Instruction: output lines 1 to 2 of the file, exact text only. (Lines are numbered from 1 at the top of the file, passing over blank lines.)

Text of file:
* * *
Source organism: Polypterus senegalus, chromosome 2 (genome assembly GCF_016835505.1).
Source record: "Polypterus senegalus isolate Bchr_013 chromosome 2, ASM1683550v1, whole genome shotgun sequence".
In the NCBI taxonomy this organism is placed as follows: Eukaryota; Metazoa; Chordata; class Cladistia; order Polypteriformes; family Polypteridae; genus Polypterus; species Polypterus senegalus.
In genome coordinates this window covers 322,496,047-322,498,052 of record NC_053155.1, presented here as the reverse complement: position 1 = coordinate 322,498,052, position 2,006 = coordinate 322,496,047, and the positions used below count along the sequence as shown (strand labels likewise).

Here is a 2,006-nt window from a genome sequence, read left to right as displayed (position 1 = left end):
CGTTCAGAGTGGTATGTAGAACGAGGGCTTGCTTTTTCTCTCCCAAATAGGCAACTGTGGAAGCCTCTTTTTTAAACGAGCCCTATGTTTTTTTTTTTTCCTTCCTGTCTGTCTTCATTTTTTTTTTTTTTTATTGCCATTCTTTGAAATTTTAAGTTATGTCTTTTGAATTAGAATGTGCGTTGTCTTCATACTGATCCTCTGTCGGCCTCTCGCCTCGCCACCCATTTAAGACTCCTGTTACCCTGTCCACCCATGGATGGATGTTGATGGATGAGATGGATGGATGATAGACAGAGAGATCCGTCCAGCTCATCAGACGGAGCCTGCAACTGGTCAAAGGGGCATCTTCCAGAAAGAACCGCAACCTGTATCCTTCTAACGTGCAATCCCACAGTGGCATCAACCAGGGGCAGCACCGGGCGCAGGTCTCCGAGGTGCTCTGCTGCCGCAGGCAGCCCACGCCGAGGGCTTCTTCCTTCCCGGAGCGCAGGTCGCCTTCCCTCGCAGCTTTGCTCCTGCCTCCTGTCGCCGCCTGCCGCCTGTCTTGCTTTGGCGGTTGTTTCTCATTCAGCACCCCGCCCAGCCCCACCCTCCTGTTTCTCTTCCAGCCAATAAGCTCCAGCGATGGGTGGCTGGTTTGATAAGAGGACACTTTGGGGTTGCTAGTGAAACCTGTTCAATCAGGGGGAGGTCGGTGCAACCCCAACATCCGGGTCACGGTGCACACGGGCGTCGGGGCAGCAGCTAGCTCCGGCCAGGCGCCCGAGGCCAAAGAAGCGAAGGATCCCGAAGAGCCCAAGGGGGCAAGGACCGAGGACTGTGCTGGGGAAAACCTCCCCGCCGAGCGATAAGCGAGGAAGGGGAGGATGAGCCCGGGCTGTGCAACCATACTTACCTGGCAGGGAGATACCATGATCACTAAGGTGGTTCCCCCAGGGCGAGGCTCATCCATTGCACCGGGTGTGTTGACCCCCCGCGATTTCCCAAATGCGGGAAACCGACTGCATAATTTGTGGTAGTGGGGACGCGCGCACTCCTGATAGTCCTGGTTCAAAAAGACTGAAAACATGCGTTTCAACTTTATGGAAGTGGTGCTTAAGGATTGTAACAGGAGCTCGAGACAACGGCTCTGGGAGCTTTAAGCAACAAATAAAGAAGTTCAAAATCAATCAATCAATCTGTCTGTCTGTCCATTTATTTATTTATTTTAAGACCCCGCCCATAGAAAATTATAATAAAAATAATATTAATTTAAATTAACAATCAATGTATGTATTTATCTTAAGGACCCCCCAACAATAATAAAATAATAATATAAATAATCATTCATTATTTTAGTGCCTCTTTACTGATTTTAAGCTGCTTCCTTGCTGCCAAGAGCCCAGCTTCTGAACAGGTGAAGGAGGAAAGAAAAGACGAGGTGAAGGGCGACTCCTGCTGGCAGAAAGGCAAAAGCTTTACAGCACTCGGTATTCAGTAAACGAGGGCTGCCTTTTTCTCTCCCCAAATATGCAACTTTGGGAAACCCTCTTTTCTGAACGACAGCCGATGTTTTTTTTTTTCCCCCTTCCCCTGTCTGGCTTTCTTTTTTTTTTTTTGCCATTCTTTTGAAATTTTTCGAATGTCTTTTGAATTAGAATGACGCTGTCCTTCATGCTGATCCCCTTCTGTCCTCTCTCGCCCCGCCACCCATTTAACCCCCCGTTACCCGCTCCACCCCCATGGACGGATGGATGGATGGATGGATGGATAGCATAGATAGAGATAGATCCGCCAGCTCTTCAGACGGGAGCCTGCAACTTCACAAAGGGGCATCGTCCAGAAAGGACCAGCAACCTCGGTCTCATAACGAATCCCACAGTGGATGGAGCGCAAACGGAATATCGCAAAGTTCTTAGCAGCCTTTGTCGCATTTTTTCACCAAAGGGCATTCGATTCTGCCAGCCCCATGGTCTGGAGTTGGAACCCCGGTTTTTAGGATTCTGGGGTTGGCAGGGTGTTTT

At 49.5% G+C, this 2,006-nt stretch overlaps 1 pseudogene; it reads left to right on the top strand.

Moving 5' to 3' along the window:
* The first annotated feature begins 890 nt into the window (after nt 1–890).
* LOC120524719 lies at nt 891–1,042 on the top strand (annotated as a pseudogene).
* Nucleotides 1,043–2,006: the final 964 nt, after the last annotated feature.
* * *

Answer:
Source organism: Polypterus senegalus, chromosome 2 (genome assembly GCF_016835505.1).
Source record: "Polypterus senegalus isolate Bchr_013 chromosome 2, ASM1683550v1, whole genome shotgun sequence".